A Maori Maid
"But—but could you not tell me something about him?" asked Ngaia.
She was talking to John Anderson. They were together in a buggy, driving along towards Hastings. It was not the first occasion on which they had travelled this road. John delighted from time to time to slip down to Napier in order to spend a day with his child. He would take her for drives, and have her to dine with him at the hotel; and if it chanced that any place of amusement were open, they would there end their round of pleasure. Those brief hours were moments of exquisite happiness to them both. To him, because she was his child. To her, because she loved the tall, iron-grey gentleman, who had been her friend ever since she could remember, almost—she told him— almost as though he were her father.
"Not quite, you know," she had said to him on that very afternoon, "because—because you are not my father, and—and I can't help longing to know who he is."
"Are you unhappy then, Ngaia?"
"No; I—I suppose I am not unhappy," she said slowly. "How could I be?" she added impulsively. "It would be so ungrateful after all your kindness to me. But—but could you not tell me something about him?"
He was silent, looking straight out upon the horses. He drew his whip lightly across one. The action was mechanical, scarcely conscious.page 69
Her words, "I can't love you as my father, because you are not my father," rang in his ears. They seemed such a melancholy, absolute answer to all his hopes and desires. He loved her because she was his child. She could not return his love in the same degree because—irony of it all!—he was not her father. It was miserable; it was horrible.
A small, gloved hand stole on to his arm.
"Is—is he dead?" she asked softly, with a touch of awe in her voice.
He made no answer. How could he lie to her in words, even though he could in actions?
"No," he answered slowly.
There was a silence, and a dogcart passed them, containing two men, one of whom took off his hat.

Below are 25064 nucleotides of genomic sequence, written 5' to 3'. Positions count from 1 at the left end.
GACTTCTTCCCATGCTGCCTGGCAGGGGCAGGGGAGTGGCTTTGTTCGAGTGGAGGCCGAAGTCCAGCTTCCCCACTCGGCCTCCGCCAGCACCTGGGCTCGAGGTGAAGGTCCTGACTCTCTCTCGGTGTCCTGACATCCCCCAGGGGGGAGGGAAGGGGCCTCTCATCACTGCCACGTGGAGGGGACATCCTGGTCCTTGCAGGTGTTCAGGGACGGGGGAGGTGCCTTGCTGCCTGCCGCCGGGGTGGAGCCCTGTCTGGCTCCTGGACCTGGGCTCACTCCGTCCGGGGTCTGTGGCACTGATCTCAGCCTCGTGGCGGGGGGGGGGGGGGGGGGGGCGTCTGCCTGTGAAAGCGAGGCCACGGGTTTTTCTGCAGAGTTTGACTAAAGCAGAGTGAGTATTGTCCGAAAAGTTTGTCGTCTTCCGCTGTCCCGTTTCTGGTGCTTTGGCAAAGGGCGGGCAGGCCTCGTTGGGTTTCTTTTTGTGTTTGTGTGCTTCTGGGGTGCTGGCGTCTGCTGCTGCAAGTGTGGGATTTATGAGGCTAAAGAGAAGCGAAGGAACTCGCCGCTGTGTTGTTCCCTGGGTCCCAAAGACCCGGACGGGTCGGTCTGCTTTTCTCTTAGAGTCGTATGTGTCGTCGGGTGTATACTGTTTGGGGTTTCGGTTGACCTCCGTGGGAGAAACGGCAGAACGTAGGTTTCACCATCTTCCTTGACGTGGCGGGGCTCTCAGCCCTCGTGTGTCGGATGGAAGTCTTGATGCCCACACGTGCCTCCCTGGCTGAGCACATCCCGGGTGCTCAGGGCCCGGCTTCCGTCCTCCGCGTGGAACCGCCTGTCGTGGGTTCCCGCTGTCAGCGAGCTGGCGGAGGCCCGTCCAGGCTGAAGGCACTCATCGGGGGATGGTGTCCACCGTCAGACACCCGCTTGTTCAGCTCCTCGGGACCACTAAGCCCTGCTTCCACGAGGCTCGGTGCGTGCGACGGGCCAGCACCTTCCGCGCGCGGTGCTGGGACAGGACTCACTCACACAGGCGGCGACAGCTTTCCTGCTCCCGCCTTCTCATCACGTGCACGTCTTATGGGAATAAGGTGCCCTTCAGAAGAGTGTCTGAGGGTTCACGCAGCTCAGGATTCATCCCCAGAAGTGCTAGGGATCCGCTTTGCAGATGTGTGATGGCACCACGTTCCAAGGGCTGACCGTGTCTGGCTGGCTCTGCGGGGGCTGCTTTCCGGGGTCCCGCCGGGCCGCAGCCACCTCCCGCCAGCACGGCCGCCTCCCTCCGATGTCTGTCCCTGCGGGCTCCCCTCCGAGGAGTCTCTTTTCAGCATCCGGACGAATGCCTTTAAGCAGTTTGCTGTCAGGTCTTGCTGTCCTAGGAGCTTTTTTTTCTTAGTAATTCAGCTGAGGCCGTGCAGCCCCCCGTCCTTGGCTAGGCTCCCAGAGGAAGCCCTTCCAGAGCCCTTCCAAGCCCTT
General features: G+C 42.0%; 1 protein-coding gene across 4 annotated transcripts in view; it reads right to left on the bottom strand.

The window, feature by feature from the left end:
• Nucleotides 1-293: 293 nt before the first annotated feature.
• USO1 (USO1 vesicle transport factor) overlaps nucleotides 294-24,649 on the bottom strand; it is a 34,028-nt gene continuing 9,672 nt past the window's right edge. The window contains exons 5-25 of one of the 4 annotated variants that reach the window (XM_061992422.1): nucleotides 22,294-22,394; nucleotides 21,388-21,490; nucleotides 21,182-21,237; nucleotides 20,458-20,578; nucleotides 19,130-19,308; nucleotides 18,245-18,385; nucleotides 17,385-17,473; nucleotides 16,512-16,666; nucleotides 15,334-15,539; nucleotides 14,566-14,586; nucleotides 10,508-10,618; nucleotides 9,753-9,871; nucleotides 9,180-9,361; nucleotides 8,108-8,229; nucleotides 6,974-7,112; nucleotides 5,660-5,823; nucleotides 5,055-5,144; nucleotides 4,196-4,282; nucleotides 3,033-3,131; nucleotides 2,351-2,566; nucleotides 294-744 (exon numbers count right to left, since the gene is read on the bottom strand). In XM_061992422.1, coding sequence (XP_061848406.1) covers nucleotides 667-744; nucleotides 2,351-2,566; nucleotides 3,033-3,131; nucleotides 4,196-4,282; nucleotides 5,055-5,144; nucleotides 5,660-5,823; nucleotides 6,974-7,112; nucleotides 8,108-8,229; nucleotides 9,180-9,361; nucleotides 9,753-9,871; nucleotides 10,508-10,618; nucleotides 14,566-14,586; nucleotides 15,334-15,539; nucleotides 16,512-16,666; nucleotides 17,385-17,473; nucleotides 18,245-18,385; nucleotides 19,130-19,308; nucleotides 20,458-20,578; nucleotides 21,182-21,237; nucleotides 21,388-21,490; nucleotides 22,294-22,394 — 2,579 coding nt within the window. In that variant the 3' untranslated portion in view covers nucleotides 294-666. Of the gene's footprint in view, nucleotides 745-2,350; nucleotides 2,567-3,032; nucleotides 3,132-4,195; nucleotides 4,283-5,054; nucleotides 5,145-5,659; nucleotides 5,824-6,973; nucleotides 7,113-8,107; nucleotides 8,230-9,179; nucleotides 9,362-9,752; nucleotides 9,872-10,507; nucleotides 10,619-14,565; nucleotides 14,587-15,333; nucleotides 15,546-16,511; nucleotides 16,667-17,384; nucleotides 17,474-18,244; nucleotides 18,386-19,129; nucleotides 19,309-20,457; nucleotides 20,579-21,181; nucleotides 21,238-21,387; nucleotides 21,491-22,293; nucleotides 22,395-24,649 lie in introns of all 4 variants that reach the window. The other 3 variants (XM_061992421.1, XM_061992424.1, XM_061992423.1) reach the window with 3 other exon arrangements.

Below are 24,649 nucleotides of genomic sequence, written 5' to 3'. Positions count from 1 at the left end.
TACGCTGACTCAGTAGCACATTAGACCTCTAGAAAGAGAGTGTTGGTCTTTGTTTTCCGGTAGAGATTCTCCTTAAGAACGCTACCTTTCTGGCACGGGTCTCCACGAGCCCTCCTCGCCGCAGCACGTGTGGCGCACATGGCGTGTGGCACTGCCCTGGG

"Who is that?" asked the other.
"Anderson, of Te Henga."
"No, but the girl? I never saw such a lovely face."
"Yes, she is pretty. She seems to grow more beautiful every time I see her. I don't know who she is, except that she is at rather a swell school here, and Anderson takes a great interest in her. She scarcely looks it, but she's a half-caste—a Maori mother. Eh? Oh no, I don't fancy anything of that sort. Anderson is rather a good sort of individual, with a wife and family. Rather a handsome woman, his wife; a little severe, perhaps, but like her husband a really good woman—a model pair, in fact. No, no. It's not what you were thinking. Mind you, it's not uncommon out here, but Anderson is the very last man to even suspect. I fancy the girl is the daughter of some harum-scarum fellow up amongst the Maories, and Anderson has practically rescued her from savagery.
"She's very beautiful, very beautiful, and apparently so unconscious of it."
"Come, come, don't lose your heart at the glimpse of a pretty face!"page 70
"I'm not likely to do that, only—"
"That's Russell's place," interrupted the other, as he pointed with his whip to a house over and amongst the trees. "Williams' is farther on. They're two of the best type of New Zealand run-holders. Fine fellows."